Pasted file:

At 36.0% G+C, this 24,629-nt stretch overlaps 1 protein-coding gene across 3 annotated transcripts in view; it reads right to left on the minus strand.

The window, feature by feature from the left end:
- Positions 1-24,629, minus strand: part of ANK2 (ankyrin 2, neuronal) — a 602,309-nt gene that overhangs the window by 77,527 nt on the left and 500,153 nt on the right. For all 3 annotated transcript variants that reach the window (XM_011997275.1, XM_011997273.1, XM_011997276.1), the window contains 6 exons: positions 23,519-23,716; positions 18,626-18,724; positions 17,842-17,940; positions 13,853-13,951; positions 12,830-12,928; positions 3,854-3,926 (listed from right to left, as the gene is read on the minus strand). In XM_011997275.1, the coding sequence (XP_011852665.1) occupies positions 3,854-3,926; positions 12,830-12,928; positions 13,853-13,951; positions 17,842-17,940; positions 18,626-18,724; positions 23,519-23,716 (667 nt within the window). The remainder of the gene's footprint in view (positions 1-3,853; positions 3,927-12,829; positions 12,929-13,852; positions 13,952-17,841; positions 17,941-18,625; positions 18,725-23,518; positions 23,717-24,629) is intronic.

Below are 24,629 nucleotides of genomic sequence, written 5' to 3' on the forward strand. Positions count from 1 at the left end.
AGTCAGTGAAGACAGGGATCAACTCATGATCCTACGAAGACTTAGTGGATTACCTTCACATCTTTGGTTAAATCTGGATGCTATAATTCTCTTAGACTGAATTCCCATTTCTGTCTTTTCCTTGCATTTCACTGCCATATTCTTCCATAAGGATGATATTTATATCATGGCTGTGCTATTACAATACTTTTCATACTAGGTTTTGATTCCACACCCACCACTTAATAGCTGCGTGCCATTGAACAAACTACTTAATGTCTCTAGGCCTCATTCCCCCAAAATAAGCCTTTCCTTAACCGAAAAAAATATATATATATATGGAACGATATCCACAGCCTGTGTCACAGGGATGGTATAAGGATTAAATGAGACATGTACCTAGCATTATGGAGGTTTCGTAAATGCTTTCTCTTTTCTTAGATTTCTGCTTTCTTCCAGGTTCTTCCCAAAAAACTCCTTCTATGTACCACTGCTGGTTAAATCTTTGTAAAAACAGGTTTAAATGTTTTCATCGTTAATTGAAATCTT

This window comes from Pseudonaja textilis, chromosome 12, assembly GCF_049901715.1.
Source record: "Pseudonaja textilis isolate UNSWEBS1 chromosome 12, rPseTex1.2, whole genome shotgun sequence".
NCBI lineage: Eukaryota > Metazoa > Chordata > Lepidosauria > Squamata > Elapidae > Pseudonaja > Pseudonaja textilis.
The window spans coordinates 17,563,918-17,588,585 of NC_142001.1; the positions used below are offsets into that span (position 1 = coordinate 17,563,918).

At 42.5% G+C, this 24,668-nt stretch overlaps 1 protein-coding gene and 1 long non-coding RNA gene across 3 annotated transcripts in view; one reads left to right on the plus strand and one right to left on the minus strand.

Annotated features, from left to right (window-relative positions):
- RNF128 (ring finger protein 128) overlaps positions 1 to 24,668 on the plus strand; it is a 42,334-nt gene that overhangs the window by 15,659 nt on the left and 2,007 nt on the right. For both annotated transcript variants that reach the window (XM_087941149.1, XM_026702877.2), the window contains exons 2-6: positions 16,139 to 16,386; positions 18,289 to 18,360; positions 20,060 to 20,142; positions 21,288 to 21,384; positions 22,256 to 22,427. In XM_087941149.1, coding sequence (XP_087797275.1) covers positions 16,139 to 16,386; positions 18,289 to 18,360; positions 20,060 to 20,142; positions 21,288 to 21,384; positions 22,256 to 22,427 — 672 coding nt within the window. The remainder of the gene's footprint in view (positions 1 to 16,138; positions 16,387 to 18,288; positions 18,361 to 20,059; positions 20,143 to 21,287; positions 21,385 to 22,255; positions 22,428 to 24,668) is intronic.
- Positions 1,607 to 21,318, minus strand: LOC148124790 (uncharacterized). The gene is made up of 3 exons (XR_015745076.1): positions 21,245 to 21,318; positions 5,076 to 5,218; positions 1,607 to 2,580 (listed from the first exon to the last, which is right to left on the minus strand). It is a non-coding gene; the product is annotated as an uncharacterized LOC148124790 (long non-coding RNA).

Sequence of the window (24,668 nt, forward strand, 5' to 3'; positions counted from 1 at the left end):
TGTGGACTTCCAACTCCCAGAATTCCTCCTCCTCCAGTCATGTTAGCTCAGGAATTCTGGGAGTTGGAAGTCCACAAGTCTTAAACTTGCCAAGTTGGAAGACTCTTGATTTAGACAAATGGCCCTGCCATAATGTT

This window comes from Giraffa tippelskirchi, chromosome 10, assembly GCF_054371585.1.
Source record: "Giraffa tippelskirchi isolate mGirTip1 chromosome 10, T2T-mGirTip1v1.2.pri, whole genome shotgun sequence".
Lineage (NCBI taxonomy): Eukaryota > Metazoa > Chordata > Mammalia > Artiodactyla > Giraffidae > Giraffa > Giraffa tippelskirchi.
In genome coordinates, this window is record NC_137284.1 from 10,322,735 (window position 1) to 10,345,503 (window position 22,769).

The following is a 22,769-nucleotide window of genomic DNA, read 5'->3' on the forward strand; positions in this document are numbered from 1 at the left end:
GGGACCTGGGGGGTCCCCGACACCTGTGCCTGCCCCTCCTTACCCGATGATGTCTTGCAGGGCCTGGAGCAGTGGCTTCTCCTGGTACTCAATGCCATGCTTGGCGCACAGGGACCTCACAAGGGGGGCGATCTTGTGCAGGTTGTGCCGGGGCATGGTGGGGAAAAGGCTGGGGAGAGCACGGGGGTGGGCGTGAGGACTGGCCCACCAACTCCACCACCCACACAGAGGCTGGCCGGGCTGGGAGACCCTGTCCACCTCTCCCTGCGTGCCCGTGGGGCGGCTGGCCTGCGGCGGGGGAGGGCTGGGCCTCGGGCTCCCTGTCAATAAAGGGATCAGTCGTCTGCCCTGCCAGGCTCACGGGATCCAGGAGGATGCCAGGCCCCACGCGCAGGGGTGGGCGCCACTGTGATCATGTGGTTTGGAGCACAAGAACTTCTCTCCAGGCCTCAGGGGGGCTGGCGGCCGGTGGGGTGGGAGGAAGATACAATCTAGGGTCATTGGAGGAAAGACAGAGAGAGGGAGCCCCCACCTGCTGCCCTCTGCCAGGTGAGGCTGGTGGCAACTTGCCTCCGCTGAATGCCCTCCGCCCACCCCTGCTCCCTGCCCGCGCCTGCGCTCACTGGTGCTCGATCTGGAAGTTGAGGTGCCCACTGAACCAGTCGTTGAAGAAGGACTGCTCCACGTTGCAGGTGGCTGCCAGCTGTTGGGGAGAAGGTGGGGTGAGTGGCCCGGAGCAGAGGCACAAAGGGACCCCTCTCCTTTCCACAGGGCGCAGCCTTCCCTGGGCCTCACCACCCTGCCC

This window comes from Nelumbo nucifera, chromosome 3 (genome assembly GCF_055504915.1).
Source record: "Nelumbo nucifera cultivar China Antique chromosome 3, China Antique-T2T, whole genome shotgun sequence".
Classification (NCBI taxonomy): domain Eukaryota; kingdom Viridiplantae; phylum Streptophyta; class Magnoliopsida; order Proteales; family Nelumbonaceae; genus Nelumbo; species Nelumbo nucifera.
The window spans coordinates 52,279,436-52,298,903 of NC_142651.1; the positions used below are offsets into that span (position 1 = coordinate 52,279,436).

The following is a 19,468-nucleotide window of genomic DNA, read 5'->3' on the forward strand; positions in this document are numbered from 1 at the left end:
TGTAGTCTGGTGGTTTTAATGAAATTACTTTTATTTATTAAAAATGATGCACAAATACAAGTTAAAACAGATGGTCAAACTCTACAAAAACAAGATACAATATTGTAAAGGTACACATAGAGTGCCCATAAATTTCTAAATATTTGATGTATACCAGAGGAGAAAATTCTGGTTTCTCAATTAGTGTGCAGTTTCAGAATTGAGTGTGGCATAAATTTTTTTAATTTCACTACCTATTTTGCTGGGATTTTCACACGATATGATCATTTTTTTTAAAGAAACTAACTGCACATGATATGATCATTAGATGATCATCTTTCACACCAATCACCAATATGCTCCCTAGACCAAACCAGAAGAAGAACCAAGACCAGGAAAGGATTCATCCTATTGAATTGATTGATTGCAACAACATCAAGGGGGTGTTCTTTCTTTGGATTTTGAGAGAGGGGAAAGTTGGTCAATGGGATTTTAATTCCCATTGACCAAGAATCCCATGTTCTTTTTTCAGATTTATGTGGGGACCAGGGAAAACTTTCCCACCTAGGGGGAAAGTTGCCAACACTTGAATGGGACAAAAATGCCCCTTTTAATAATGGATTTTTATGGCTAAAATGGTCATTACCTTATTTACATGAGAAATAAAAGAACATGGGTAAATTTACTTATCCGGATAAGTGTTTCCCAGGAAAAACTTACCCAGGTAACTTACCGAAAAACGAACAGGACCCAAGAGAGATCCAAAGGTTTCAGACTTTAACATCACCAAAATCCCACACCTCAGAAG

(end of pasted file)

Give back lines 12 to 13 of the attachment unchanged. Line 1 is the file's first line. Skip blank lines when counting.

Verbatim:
- RNF128 (ring finger protein 128) overlaps positions 1 to 24,668 on the plus strand; it is a 42,334-nt gene that overhangs the window by 15,659 nt on the left and 2,007 nt on the right. For both annotated transcript variants that reach the window (XM_087941149.1, XM_026702877.2), the window contains exons 2-6: positions 16,139 to 16,386; positions 18,289 to 18,360; positions 20,060 to 20,142; positions 21,288 to 21,384; positions 22,256 to 22,427. In XM_087941149.1, coding sequence (XP_087797275.1) covers positions 16,139 to 16,386; positions 18,289 to 18,360; positions 20,060 to 20,142; positions 21,288 to 21,384; positions 22,256 to 22,427 — 672 coding nt within the window. The remainder of the gene's footprint in view (positions 1 to 16,138; positions 16,387 to 18,288; positions 18,361 to 20,059; positions 20,143 to 21,287; positions 21,385 to 22,255; positions 22,428 to 24,668) is intronic.
- Positions 1,607 to 21,318, minus strand: LOC148124790 (uncharacterized). The gene is made up of 3 exons (XR_015745076.1): positions 21,245 to 21,318; positions 5,076 to 5,218; positions 1,607 to 2,580 (listed from the first exon to the last, which is right to left on the minus strand). It is a non-coding gene; the product is annotated as an uncharacterized LOC148124790 (long non-coding RNA).